Reciprocity and Intimacy in Couples Therapy

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Intimacy can be defined in many different ways.  One expectation that seems to often come up as couples move towards intimacy is the idea of reciprocity, that is, that if one person shares, the other has to also.  An example is: if I say I love you, you should say I love you back. If I say something about how the love making we just experienced was great, you would say the same thing back.  But that expectation causes problems and even often hinders intimacy.  A question will get you to thinking about this issue: Can you tell your partner important information about you and that’s it?  She or he doesn’t have to say anything back? Conversely, can you hear an intimate statement from you partner and not just parrot something back?

 

Let’s look at this from a different angle.  If you feel compelled to reveal something about yourself because your partner revealed something, are you really being intimate?  Revealing that you love someone is different than saying, “I love you,” after your partner has just said it to you.  It can be surprising to some clients who come to a couples therapy office when they share something important and the therapist doesn’t make sure that the partner shares something as well.

 

Differentiation is a term that has been used for a long time in the marital/sex therapy areas (see Schnarch, or Kerr and Bowen).  It is something you desire but is hard to get.  It is getting yourself healthier, being stronger emotionally, being able to sooth yourself.  People that are more differentiated are able to share without expecting their partner to share back.  Additionally, more differentiated people don’t share back only because their partner shared with them.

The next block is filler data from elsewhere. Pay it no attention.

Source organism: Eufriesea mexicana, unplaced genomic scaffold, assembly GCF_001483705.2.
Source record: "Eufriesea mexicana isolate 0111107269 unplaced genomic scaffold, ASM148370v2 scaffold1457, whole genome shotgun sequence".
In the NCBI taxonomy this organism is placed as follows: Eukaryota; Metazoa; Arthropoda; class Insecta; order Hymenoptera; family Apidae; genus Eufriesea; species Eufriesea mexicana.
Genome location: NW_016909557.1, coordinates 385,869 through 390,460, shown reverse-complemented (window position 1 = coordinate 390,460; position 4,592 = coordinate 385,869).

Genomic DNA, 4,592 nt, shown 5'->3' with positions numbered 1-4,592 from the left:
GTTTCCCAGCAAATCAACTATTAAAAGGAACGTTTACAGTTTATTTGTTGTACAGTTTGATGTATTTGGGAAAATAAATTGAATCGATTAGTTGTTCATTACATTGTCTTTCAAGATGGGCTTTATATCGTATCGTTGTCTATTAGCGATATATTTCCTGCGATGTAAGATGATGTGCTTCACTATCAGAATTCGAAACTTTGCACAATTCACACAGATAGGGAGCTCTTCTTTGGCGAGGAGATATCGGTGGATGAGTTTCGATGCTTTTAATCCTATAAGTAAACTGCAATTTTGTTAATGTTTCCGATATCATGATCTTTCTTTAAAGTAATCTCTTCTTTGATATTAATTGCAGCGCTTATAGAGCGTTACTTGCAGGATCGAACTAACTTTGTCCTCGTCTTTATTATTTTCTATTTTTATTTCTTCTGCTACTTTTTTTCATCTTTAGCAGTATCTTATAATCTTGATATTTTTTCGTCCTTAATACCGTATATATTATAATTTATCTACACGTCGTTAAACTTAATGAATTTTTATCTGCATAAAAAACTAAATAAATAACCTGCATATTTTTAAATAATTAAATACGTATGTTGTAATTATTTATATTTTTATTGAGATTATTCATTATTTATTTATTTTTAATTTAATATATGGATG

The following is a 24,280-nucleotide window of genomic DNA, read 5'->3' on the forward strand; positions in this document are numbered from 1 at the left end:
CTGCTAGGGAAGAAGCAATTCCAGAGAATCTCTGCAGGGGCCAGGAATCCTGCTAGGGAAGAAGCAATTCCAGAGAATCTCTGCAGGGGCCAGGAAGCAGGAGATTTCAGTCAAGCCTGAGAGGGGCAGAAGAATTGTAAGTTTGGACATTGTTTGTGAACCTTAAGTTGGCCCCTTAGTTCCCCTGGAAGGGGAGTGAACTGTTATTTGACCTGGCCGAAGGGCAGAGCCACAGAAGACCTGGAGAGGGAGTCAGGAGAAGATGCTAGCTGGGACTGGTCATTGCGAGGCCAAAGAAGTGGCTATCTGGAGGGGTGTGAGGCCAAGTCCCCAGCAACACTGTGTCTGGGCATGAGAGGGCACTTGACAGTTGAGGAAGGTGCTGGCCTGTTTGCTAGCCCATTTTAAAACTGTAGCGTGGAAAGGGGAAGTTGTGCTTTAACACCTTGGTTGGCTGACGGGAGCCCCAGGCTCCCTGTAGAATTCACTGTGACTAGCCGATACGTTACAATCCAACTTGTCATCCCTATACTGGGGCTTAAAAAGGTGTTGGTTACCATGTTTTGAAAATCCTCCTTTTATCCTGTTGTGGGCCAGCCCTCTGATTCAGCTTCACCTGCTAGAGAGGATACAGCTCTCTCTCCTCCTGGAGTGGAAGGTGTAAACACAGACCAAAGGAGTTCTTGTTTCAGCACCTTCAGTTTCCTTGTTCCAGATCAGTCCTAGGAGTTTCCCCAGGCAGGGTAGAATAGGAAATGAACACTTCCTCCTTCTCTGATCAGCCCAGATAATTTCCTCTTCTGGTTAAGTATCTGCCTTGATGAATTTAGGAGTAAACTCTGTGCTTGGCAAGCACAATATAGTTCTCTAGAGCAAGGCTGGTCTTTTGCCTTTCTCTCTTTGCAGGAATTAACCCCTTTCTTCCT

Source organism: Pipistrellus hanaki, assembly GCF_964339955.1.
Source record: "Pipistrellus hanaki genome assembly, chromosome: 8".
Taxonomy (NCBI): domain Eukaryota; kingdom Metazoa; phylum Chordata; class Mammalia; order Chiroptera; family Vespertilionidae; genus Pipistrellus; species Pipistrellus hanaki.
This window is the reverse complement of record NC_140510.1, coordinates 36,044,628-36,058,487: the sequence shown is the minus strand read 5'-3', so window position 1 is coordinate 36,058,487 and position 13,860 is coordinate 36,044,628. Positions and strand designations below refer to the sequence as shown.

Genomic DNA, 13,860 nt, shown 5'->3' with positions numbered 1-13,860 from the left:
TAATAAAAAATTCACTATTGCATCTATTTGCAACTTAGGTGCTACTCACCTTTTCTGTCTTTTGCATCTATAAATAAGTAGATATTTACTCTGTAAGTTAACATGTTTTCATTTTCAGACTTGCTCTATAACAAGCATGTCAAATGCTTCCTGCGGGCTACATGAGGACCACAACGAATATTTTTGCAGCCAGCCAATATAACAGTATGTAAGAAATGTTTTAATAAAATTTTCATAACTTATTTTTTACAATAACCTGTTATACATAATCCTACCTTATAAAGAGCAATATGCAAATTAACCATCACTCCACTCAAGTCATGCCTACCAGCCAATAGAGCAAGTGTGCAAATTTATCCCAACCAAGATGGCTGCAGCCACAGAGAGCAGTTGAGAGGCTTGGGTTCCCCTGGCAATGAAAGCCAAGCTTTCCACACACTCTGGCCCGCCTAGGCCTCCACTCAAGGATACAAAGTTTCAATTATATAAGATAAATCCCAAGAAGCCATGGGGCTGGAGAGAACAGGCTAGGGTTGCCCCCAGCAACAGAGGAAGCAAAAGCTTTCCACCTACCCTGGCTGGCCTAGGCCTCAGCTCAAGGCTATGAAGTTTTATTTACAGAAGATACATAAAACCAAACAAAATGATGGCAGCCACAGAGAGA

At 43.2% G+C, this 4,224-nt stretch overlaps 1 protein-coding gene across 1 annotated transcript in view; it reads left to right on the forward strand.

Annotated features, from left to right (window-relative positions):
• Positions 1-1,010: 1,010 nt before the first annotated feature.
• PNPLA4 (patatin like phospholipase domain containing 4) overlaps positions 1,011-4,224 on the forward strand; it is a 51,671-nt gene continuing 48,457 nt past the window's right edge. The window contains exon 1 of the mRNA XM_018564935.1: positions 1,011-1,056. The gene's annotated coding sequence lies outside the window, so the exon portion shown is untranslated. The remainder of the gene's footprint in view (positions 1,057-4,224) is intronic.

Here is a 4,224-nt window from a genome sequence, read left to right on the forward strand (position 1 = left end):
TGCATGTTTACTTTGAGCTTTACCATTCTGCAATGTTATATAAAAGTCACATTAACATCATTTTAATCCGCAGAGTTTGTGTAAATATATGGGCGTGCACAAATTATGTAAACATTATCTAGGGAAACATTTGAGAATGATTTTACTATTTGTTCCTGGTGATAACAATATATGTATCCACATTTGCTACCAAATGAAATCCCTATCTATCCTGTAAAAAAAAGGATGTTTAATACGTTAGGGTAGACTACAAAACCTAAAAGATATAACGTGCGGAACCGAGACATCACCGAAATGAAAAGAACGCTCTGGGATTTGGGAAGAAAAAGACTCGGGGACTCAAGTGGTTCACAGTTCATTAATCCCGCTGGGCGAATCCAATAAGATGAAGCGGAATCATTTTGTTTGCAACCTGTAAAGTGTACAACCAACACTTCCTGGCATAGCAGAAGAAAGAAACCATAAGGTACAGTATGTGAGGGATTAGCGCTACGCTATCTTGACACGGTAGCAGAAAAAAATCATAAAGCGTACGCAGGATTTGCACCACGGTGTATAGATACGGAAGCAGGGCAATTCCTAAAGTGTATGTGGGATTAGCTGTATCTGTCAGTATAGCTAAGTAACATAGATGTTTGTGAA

So, perhaps you could challenge yourself.  Make sure your partner has your attention and no one else is around, then you share something important and personal about yourself with your partner, and that’s it.  You don’t expect anything in return (other than you would like him or her to hear you, but you don’t even expect that).  It would be an intimate thing to do.

About Robert Kraft Ph.D.

Robert G. Kraft, Ph.D., is a career psychologist in Omaha, NE. He earned his doctorate, as well as his bachelors and masters before that, from the University of Nebraska at Lincoln, and has practiced in Nebraska ever since. As well as maintaining his practice, Dr. Kraft is an Associate Clinical Professor in the Department of Psychiatry at the Creighton University School of Medicine, where he teaches residents about psychotherapy. He served on the Executive Committee of The Center for Psychotherapy and Psychoanalysis for five years, consulted with Richard Young Memorial Hospital for over 11 years and worked as a psychologist for over a dozen years before branching out into consulting and starting private practice. Outside of his work as a therapist in Omaha, he built a website about Vintage Martin guitars and developed software that helps mental health professionals with billing.